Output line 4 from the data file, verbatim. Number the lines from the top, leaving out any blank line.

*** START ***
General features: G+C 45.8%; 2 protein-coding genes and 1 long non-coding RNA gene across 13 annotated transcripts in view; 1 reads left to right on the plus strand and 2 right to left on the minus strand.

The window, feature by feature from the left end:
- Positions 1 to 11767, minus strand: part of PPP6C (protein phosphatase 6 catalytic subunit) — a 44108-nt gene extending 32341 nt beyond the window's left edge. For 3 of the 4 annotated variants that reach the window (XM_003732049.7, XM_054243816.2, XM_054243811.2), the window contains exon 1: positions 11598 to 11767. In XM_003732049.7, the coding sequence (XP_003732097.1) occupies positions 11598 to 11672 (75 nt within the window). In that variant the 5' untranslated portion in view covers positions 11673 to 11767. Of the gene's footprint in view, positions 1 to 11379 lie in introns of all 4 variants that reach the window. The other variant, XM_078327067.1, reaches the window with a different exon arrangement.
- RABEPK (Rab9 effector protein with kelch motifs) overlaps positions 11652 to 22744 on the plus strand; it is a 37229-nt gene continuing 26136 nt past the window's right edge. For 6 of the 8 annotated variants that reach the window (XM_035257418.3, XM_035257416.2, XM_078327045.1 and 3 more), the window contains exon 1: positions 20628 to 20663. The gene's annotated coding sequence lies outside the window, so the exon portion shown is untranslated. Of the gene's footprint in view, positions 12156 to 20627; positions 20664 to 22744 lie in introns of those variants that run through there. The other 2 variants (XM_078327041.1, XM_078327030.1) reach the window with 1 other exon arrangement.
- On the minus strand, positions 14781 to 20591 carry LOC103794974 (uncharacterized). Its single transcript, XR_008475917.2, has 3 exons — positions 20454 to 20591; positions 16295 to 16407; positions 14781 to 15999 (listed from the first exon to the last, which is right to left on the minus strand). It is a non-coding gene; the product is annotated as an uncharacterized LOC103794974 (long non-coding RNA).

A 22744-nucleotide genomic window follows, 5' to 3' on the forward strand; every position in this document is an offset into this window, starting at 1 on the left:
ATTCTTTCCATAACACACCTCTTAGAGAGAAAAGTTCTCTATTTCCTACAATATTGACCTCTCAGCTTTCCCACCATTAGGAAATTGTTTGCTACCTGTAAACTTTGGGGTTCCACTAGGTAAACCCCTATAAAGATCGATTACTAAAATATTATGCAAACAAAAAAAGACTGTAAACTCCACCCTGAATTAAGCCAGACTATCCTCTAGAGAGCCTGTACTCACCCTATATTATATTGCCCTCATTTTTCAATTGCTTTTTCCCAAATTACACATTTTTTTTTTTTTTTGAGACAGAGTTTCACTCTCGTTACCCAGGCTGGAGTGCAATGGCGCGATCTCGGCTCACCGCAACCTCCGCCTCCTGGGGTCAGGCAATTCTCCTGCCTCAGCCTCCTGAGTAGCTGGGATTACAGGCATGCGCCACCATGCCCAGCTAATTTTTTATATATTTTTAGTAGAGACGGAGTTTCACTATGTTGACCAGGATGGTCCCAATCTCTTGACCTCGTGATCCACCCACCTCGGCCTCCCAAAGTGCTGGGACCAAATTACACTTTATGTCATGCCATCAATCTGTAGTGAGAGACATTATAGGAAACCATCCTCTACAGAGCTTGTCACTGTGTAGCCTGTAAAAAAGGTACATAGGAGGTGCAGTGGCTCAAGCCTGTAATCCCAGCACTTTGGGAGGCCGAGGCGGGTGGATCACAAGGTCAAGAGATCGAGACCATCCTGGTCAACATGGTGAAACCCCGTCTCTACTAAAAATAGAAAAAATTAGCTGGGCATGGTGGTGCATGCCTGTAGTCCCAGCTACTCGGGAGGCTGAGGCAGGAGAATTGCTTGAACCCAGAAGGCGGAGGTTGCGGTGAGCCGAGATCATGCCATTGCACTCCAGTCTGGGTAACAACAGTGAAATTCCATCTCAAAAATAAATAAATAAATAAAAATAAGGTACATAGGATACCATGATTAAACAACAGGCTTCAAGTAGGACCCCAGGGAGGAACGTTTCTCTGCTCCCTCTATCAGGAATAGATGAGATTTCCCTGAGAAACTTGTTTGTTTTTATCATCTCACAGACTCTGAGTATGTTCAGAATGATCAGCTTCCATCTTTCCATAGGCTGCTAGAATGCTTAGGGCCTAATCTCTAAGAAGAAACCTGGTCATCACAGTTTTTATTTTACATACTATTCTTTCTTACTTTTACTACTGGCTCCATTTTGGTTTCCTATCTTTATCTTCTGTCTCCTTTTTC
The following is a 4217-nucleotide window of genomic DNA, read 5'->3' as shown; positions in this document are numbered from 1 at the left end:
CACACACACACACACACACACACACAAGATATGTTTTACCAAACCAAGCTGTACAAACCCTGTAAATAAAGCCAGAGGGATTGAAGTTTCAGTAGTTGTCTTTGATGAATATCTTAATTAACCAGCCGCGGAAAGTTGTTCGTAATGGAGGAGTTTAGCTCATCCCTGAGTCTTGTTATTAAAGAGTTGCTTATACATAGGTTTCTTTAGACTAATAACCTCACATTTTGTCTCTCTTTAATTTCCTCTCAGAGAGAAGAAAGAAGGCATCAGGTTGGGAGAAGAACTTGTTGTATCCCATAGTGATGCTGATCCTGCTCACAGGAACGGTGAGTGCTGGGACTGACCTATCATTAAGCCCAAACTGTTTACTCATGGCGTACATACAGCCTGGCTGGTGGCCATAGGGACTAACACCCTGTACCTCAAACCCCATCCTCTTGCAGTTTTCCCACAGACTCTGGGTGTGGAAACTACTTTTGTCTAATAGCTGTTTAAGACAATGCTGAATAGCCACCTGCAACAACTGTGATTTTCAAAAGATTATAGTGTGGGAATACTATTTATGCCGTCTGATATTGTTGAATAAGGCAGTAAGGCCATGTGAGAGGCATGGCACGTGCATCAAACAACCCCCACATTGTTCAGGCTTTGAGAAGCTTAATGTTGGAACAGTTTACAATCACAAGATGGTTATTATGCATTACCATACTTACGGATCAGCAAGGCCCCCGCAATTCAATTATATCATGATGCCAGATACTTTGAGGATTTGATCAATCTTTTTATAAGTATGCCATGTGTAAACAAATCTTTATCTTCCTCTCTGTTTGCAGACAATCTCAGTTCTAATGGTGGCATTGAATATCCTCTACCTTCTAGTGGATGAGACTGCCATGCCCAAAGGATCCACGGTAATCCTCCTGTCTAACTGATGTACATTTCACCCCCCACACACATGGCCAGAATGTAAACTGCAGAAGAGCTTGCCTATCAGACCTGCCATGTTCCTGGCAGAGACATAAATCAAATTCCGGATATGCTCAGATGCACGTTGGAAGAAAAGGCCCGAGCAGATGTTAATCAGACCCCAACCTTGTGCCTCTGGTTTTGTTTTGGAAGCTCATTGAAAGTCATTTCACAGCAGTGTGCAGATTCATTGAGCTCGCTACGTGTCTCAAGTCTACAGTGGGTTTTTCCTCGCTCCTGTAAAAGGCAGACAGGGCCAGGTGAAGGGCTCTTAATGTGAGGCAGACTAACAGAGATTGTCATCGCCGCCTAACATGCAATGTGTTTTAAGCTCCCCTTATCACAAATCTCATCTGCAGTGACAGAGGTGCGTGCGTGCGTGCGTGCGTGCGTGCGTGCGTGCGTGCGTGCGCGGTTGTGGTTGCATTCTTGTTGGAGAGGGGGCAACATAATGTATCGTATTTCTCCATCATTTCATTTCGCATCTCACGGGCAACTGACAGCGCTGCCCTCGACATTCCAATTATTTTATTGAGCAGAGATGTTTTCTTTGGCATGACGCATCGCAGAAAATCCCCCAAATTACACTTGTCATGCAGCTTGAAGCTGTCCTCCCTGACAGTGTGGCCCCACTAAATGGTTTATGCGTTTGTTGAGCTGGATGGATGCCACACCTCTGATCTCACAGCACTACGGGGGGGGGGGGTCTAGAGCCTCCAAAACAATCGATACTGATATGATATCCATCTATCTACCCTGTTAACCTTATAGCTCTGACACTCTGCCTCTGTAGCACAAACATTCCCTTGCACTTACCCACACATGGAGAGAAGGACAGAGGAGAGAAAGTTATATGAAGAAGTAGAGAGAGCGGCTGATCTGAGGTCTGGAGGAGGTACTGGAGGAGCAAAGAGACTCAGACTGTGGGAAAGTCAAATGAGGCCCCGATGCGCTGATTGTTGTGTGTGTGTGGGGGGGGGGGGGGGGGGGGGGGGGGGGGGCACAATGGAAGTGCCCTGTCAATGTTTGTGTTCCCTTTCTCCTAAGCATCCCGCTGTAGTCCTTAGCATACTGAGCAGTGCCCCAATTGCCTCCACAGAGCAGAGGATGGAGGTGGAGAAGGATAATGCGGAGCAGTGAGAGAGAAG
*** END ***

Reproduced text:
- RABEPK (Rab9 effector protein with kelch motifs) overlaps positions 11652 to 22744 on the plus strand; it is a 37229-nt gene continuing 26136 nt past the window's right edge. For 6 of the 8 annotated variants that reach the window (XM_035257418.3, XM_035257416.2, XM_078327045.1 and 3 more), the window contains exon 1: positions 20628 to 20663. The gene's annotated coding sequence lies outside the window, so the exon portion shown is untranslated. Of the gene's footprint in view, positions 12156 to 20627; positions 20664 to 22744 lie in introns of those variants that run through there. The other 2 variants (XM_078327041.1, XM_078327030.1) reach the window with 1 other exon arrangement.